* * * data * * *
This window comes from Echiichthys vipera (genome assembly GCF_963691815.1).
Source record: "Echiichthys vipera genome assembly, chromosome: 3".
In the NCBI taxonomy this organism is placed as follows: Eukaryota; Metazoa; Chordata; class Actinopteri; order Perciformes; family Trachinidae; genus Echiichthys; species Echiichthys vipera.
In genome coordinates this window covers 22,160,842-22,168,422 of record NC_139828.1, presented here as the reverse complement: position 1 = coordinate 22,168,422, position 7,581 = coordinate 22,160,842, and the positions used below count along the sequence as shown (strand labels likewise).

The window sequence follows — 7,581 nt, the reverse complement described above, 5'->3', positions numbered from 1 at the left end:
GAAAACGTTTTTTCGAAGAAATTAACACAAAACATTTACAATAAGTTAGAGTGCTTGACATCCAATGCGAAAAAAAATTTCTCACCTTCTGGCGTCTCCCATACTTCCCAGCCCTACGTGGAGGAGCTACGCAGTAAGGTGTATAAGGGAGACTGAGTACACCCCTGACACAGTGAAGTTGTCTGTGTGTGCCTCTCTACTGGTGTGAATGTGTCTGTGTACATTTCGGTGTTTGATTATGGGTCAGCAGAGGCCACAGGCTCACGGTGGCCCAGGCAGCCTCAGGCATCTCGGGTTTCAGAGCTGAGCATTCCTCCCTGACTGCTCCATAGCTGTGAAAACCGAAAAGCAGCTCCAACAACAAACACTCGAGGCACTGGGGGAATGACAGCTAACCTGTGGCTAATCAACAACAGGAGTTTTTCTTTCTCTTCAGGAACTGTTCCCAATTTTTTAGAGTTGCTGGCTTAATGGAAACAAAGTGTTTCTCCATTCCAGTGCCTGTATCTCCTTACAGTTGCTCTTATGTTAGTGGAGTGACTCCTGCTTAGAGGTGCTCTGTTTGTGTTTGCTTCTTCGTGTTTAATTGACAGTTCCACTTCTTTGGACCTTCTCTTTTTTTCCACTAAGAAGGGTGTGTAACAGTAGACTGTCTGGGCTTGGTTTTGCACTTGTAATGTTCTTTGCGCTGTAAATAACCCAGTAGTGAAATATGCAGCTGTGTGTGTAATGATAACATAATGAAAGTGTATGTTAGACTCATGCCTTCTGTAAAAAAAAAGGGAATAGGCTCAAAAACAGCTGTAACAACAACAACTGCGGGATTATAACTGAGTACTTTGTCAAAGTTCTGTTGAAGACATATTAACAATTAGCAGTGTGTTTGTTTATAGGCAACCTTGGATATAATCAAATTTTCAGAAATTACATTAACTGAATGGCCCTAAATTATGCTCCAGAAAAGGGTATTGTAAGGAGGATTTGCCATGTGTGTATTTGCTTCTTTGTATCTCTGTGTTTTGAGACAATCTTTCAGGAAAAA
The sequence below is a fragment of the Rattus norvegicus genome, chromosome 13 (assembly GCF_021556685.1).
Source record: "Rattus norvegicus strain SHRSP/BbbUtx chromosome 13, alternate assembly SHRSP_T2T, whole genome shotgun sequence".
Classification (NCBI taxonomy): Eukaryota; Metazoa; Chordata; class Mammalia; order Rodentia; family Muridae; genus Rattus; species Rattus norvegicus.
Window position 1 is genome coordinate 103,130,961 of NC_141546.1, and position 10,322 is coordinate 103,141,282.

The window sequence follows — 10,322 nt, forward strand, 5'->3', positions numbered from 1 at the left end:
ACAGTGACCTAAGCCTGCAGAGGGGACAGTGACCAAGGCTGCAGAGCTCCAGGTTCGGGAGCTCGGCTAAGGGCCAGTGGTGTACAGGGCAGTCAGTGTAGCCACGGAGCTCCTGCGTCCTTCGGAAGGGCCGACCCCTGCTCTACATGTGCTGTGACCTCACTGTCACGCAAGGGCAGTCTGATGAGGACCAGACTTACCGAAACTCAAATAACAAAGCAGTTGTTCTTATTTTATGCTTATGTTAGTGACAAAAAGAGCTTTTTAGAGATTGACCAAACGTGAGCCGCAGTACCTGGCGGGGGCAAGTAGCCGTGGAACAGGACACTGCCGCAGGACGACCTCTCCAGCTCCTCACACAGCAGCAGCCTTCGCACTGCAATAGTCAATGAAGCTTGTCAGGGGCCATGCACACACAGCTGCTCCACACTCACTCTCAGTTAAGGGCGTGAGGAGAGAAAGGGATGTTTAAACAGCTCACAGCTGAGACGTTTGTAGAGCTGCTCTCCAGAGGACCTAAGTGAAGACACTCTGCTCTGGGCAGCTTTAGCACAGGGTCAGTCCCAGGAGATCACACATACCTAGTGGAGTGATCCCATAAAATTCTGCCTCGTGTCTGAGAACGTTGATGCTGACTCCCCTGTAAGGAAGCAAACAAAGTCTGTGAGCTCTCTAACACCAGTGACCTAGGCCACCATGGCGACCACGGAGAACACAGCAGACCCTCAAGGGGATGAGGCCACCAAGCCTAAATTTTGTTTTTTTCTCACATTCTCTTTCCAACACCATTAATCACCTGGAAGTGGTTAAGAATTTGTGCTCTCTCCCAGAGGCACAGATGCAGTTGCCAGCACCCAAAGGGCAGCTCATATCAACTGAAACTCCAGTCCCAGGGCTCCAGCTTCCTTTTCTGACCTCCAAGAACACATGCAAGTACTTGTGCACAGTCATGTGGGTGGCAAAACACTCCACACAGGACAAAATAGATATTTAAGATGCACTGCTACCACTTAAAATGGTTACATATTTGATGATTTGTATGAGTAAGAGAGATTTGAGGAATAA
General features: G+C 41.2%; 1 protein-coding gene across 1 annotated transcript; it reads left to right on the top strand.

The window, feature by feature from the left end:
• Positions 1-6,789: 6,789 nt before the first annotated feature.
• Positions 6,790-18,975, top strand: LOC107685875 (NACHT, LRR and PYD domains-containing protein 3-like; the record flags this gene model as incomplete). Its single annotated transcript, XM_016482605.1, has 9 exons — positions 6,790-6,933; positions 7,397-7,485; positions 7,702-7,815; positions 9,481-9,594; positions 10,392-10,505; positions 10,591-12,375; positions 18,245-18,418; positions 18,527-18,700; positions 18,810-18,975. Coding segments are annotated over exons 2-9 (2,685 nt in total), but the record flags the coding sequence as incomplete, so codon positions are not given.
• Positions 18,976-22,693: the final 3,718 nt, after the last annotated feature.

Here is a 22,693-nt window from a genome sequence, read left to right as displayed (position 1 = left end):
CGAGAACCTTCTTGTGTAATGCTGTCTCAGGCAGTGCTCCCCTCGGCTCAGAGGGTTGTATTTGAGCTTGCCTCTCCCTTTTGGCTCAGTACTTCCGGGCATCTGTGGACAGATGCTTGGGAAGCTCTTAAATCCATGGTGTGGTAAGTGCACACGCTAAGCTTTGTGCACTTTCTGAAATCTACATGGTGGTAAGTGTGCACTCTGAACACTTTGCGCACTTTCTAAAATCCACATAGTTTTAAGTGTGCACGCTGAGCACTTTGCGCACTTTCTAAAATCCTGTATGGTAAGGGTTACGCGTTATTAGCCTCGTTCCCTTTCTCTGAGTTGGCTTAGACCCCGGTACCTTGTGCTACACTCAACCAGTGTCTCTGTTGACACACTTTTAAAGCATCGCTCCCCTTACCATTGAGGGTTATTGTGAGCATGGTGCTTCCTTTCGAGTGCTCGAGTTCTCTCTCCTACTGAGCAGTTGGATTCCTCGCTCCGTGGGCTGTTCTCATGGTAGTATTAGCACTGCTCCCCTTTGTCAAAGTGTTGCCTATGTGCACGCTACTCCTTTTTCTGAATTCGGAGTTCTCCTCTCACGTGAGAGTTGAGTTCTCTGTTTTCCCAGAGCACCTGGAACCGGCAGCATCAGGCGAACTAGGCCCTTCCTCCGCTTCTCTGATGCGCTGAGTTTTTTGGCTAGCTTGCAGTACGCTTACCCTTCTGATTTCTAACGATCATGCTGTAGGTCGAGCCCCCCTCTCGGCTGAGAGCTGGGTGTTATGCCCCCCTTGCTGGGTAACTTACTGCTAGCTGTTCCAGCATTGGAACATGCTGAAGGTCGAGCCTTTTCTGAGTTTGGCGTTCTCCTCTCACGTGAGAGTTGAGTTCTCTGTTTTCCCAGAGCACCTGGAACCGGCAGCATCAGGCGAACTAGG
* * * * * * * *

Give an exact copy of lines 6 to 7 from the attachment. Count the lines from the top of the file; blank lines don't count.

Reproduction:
GAAAACGTTTTTTCGAAGAAATTAACACAAAACATTTACAATAAGTTAGAGTGCTTGACATCCAATGCGAAAAAAAATTTCTCACCTTCTGGCGTCTCCCATACTTCCCAGCCCTACGTGGAGGAGCTACGCAGTAAGGTGTATAAGGGAGACTGAGTACACCCCTGACACAGTGAAGTTGTCTGTGTGTGCCTCTCTACTGGTGTGAATGTGTCTGTGTACATTTCGGTGTTTGATTATGGGTCAGCAGAGGCCACAGGCTCACGGTGGCCCAGGCAGCCTCAGGCATCTCGGGTTTCAGAGCTGAGCATTCCTCCCTGACTGCTCCATAGCTGTGAAAACCGAAAAGCAGCTCCAACAACAAACACTCGAGGCACTGGGGGAATGACAGCTAACCTGTGGCTAATCAACAACAGGAGTTTTTCTTTCTCTTCAGGAACTGTTCCCAATTTTTTAGAGTTGCTGGCTTAATGGAAACAAAGTGTTTCTCCATTCCAGTGCCTGTATCTCCTTACAGTTGCTCTTATGTTAGTGGAGTGACTCCTGCTTAGAGGTGCTCTGTTTGTGTTTGCTTCTTCGTGTTTAATTGACAGTTCCACTTCTTTGGACCTTCTCTTTTTTTCCACTAAGAAGGGTGTGTAACAGTAGACTGTCTGGGCTTGGTTTTGCACTTGTAATGTTCTTTGCGCTGTAAATAACCCAGTAGTGAAATATGCAGCTGTGTGTGTAATGATAACATAATGAAAGTGTATGTTAGACTCATGCCTTCTGTAAAAAAAAAGGGAATAGGCTCAAAAACAGCTGTAACAACAACAACTGCGGGATTATAACTGAGTACTTTGTCAAAGTTCTGTTGAAGACATATTAACAATTAGCAGTGTGTTTGTTTATAGGCAACCTTGGATATAATCAAATTTTCAGAAATTACATTAACTGAATGGCCCTAAATTATGCTCCAGAAAAGGGTATTGTAAGGAGGATTTGCCATGTGTGTATTTGCTTCTTTGTATCTCTGTGTTTTGAGACAATCTTTCAGGAAAAA
The sequence below is a fragment of the Rattus norvegicus genome, chromosome 13 (assembly GCF_021556685.1).